Calcium oxalate formation in Lemna minor: physiological and ultrastructural aspects of high capacity calcium sequestration

Authors

  • Ahmed M. A. Mazen,

    1. School of Biological Sciences, Washington State University, Pullman, WA 99164-4236, USA;
    2. Botany Department, Genetics Laboratory, Faculty of Sciences, South Valley University, Sohag 82524, Egypt
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  • Dianzhong Zhang,

    1. School of Biological Sciences, Washington State University, Pullman, WA 99164-4236, USA;
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  • Vincent R. Franceschi

    Corresponding author
    1. School of Biological Sciences, Washington State University, Pullman, WA 99164-4236, USA;
      Author for correspondence: Vincent R. Franceschi Tel: +1 509 335 3052 Fax: +1 509 335 3184 Email: vfrances@mail.wsu.edu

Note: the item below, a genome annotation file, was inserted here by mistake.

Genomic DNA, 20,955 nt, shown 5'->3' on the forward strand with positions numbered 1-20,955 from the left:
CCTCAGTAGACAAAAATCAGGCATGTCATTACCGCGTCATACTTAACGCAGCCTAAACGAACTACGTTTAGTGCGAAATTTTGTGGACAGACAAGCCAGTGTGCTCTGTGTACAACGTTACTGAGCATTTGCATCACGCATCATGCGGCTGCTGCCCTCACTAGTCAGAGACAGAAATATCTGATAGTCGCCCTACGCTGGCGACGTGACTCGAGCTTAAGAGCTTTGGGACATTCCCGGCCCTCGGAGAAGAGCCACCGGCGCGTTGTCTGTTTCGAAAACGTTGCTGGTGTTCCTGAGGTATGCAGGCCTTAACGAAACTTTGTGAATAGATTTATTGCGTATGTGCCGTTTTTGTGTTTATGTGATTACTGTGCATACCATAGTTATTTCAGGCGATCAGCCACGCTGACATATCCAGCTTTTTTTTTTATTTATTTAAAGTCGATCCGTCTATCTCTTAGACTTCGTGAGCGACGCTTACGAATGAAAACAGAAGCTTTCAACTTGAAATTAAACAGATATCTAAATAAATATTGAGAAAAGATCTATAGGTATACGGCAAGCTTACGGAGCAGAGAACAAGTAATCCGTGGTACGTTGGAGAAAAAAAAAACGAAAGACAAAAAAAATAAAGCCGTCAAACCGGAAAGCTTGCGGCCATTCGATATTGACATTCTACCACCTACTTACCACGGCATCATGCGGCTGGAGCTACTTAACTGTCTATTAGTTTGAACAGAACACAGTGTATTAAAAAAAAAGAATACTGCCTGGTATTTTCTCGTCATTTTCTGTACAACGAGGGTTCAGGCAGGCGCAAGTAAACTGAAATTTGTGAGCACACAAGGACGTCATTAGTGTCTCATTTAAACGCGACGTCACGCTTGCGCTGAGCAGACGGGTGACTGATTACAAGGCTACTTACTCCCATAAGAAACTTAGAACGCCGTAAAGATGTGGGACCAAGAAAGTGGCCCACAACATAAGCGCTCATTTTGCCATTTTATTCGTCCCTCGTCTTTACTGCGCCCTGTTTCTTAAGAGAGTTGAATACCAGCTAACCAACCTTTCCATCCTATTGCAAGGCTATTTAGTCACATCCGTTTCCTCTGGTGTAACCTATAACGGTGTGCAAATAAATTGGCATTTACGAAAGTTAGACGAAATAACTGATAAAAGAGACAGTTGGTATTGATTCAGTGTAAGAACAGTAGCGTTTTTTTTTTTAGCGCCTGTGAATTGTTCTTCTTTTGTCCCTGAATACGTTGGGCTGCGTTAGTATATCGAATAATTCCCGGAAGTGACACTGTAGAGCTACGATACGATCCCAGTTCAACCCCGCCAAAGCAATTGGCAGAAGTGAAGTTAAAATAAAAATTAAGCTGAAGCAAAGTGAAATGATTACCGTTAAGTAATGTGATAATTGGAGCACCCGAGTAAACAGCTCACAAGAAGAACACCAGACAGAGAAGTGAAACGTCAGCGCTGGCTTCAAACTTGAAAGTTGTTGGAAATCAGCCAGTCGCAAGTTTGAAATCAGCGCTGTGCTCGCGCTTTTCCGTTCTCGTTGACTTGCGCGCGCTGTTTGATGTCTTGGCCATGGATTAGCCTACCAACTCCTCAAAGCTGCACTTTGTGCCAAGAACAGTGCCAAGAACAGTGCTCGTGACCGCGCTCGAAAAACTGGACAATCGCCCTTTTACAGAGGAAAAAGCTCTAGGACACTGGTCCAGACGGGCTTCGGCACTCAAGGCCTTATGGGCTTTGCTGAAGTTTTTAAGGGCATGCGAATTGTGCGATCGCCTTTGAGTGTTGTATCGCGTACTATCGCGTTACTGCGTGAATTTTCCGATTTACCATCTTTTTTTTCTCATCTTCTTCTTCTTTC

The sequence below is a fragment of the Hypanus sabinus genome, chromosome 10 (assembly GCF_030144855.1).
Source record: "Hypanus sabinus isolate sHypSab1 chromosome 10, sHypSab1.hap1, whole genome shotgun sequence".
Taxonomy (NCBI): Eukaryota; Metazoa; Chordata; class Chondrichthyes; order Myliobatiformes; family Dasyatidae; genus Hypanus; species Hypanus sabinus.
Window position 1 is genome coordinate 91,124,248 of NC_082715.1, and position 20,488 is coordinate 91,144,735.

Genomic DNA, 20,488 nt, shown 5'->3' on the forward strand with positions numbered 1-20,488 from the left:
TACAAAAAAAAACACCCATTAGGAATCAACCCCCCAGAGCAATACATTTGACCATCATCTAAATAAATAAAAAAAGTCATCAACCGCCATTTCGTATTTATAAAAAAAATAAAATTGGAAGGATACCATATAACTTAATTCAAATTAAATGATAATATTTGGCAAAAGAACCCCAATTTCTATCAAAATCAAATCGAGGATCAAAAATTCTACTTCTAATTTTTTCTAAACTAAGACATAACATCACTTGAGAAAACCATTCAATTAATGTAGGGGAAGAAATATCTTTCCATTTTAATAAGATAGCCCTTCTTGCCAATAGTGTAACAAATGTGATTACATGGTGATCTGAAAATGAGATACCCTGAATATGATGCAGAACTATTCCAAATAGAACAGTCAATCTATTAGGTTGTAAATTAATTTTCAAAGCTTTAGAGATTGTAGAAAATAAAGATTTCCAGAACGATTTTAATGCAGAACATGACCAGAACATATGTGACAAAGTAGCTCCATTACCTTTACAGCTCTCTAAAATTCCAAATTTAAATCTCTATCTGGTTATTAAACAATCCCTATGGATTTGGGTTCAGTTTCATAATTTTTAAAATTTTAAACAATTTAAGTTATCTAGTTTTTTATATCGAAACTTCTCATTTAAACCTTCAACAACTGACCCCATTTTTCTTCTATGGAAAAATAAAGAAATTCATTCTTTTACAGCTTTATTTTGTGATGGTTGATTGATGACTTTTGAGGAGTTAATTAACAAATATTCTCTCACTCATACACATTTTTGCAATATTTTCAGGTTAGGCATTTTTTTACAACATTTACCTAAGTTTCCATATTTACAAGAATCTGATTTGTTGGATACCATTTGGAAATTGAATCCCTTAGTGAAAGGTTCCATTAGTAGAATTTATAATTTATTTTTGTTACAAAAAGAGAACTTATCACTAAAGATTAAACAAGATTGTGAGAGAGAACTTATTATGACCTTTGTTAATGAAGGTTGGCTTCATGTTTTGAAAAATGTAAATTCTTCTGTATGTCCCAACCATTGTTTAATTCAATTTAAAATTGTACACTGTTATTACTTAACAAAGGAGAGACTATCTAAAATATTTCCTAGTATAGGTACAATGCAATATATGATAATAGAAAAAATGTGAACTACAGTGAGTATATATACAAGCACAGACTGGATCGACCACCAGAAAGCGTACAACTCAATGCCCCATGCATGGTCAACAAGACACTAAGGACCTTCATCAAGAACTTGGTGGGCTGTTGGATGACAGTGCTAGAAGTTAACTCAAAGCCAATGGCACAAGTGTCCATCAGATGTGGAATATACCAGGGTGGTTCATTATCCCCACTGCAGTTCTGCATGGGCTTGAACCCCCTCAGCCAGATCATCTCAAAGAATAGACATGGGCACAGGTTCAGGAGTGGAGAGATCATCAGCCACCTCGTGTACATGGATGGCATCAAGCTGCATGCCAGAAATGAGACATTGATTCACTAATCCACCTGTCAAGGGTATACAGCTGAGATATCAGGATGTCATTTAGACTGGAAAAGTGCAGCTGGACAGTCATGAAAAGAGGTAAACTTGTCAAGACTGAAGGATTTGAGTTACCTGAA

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Author for correspondence: Vincent R. Franceschi Tel: +1 509 335 3052 Fax: +1 509 335 3184 Email: vfrances@mail.wsu.edu

Summary

  • • The function of calcium oxalate (CaOx) raphide crystal formation, and structural features related to regulation of crystal formation, were studied in Lemna minor fronds using physiological and microscopy techniques.
  • • Specialized crystal-forming cells (crystal idioblasts) increased in number and size; CaOx, but not soluble oxalate, increased in response to increasing calcium in the growth medium. Size and number of idioblasts had a distinct upper limit.
  • • The CaOx crystals are formed in membranous ‘chambers’ and connected in rows by parallel membrane sheets, both forming de novo in the vacuole. The chambers, but not parallel membranes, had calcium associated with them. A calcium-binding matrix protein was associated with idioblast vacuoles and crystal formation.
  • • Lemna crystal idioblasts function as calcium-inducible, specialized high-capacity but saturable sinks for bulk regulation of calcium, and crystal deposition is a highly controlled process requiring intravacuolar membrane systems and calcium-binding organic matrix materials.

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